Not only does the legal framework around insolvency vary between countries, but also the frequency with which it is used. In 2019, the country with the most business insolvencies was France, whose 52,100 insolvencies was just over twice that of the next-highest country, the United States. The United Kingdom was third with only slightly less insolvencies than the U.S. -- despite the massive difference in the size of these economies. Differences in the level of insolvencies between countries are a result of both economic and institutional factors. For example, the number of business insolvencies in China has grown dramatically in recent years, increasing almost fourfold since 2015 to reach 12,750 in 2019. While this increase is due in part to the growth of corporate debt in China over this period, it also reflects changes made to bankruptcy processes. In 2007, the Chinese bankruptcy code was overhauled, and specialized courts for bankruptcy proceedings were established between 2007 and 2017. Prior to this, bankruptcy cases were handled by local courts, which lacked the resources, expertise, and incentives to resolve cases in a timely manner.
Bankruptcy growth trends over the last decade also differ greatly between countries. While some countries have seen their number of bankruptcies decrease following a spike from the financial crisis of 2008/09, other countries have seen their number of insolvencies increase over the last decade. The United States and Japan are examples of the former trend, while Turkey and South Africa are examples of the latter. A greater level of consistency is found across countries when considering bankruptcies in terms of industry though, with the personal services, construction, and retail sectors tending to experience the highest number of bankruptcies. This pattern holds for most developed countries, being evident in economies as diverse as Canada, Belgium, and Japan. However, a different picture emerges from developing economies, with professional services having the highest instance of business liquidations in South Africa, while this dubious honor goes to the manufacturing sector in India.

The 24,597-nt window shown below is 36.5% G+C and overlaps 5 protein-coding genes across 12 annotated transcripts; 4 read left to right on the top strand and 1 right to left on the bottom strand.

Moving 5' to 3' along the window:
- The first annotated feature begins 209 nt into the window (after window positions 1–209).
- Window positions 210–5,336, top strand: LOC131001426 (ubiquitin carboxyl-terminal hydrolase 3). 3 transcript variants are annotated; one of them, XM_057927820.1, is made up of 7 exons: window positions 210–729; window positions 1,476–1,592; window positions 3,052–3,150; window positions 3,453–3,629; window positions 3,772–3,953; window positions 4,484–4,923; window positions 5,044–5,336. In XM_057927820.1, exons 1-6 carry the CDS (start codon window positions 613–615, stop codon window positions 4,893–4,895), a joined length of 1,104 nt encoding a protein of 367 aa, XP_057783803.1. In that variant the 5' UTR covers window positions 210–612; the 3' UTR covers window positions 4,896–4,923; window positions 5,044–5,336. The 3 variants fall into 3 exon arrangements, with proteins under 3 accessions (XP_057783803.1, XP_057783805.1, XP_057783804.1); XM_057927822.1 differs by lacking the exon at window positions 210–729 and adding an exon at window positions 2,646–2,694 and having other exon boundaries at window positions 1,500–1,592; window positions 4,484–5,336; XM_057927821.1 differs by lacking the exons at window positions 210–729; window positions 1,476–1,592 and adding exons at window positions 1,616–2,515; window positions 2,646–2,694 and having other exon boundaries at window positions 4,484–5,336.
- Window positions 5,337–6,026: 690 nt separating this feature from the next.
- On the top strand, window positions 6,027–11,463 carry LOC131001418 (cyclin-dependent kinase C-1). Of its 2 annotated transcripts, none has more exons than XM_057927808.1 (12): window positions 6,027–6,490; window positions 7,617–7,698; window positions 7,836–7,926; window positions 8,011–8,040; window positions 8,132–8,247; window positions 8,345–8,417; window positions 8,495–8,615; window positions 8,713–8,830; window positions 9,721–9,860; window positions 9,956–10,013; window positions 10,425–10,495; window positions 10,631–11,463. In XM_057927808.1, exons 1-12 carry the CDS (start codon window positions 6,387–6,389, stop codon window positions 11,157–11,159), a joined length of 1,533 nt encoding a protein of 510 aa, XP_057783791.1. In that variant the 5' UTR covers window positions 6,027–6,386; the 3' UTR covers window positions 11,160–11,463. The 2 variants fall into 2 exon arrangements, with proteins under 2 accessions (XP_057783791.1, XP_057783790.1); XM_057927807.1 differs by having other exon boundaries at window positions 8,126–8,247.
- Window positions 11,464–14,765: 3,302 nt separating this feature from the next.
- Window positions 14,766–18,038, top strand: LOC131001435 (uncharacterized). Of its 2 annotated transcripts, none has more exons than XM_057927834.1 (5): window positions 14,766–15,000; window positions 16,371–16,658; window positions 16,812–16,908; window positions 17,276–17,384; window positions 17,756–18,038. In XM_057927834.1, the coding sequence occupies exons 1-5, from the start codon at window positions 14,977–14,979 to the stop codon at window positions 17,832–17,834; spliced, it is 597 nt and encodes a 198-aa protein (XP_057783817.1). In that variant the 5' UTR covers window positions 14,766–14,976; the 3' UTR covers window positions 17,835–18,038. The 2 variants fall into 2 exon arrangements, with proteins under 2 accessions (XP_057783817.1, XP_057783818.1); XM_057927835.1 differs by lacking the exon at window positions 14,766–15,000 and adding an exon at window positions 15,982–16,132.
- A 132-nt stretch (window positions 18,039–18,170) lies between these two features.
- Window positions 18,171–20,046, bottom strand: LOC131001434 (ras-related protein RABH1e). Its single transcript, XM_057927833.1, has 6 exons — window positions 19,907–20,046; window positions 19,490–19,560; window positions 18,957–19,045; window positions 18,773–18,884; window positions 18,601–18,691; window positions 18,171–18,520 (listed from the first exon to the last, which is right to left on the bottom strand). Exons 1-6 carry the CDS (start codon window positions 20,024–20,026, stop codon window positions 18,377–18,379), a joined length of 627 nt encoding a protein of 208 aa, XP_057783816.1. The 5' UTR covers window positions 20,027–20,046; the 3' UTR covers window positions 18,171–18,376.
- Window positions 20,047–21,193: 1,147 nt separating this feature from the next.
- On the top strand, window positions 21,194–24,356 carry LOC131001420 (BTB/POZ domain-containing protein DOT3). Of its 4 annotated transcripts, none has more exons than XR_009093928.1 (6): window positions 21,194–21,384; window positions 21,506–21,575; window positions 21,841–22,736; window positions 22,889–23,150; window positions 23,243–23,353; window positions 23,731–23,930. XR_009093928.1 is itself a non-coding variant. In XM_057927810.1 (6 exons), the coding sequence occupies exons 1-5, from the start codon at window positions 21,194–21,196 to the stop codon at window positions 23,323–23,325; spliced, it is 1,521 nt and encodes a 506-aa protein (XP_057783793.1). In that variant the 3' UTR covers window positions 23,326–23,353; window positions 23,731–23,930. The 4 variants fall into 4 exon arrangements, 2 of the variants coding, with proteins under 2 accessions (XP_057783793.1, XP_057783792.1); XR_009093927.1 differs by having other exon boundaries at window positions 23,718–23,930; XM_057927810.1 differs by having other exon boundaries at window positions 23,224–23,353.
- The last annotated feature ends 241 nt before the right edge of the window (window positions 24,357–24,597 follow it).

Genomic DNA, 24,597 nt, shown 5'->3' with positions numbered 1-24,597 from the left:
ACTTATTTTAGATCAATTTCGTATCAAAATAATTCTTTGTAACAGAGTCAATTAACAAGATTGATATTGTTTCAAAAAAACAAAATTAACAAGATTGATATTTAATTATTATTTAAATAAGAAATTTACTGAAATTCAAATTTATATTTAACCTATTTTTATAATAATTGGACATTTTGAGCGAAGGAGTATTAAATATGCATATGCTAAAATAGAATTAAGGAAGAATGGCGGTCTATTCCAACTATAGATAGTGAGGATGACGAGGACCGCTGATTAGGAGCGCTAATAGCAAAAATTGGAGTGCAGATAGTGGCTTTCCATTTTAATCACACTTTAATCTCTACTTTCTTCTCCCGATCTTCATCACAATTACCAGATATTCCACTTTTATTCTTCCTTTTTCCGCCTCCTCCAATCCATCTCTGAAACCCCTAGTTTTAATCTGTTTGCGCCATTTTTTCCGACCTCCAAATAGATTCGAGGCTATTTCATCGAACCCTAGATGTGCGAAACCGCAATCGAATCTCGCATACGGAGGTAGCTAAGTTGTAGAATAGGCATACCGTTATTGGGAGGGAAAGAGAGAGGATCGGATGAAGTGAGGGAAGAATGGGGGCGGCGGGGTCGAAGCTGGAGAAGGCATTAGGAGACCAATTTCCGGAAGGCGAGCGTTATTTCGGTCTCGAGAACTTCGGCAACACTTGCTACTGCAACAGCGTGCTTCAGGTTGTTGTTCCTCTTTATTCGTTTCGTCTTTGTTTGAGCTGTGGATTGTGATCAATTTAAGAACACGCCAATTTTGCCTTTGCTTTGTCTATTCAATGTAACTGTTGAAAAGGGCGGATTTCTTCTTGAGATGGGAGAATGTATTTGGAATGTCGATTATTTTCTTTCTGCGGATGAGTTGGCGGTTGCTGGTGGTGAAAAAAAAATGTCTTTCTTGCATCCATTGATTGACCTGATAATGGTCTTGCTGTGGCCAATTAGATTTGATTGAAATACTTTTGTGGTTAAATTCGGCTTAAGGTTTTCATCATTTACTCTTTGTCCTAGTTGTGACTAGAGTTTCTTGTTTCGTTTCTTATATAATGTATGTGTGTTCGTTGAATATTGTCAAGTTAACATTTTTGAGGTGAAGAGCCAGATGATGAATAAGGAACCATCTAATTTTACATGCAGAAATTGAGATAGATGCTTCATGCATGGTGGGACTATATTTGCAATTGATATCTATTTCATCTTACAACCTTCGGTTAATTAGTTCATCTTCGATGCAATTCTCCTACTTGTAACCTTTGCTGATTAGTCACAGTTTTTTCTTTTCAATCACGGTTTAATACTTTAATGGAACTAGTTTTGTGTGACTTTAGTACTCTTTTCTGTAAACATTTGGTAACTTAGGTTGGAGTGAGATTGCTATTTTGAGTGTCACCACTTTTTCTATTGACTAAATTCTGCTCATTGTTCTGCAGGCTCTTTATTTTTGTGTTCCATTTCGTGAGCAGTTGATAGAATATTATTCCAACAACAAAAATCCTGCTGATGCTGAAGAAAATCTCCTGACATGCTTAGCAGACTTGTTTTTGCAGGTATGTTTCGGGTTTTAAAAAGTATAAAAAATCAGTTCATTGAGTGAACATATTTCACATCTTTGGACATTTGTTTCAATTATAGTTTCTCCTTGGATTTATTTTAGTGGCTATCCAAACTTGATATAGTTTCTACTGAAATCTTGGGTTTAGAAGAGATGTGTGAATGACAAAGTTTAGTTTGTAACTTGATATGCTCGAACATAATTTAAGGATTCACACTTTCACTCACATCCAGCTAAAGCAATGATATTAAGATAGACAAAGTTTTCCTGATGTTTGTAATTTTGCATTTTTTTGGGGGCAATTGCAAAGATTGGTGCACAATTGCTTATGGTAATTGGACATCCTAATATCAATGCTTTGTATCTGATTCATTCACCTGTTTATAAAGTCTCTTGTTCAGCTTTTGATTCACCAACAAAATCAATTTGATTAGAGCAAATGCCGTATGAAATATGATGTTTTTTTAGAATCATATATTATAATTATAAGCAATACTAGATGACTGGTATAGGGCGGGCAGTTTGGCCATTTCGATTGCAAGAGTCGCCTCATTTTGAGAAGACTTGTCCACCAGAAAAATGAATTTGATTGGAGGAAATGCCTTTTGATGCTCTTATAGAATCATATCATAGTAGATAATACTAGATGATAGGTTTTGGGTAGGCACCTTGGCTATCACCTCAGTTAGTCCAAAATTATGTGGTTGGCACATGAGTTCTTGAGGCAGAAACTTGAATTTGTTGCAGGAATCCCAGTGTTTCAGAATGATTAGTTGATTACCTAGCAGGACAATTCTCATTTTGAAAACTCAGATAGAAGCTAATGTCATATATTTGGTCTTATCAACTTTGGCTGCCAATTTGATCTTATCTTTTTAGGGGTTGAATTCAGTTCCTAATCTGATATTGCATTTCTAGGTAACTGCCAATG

Divergence between countries are also likely to be seen with how the coronavirus pandemic (COVID-19) affects global business bankruptcy rates. Given that many countries have restricted trading for many businesses in the personal services and retail sectors (owing to their dependence on face-to-face contact), and that these sectors have consistently high bankruptcy rates, the global pandemic may greatly increase the number of bankruptcies in these sectors. Moreover, the broader economic uncertainty created by the crisis will likely depress consumer confidence, increasing the likelihood of bankruptcies across all industries. However, many countries have also offered unprecedented levels financial support to businesses, which may partially mitigate the worst effects of the crisis in some countries. In addition, countries have been affected differently by the crisis, meaning those countries able to safely ease trading restrictions sooner may see a lower rise in their bankruptcy rates.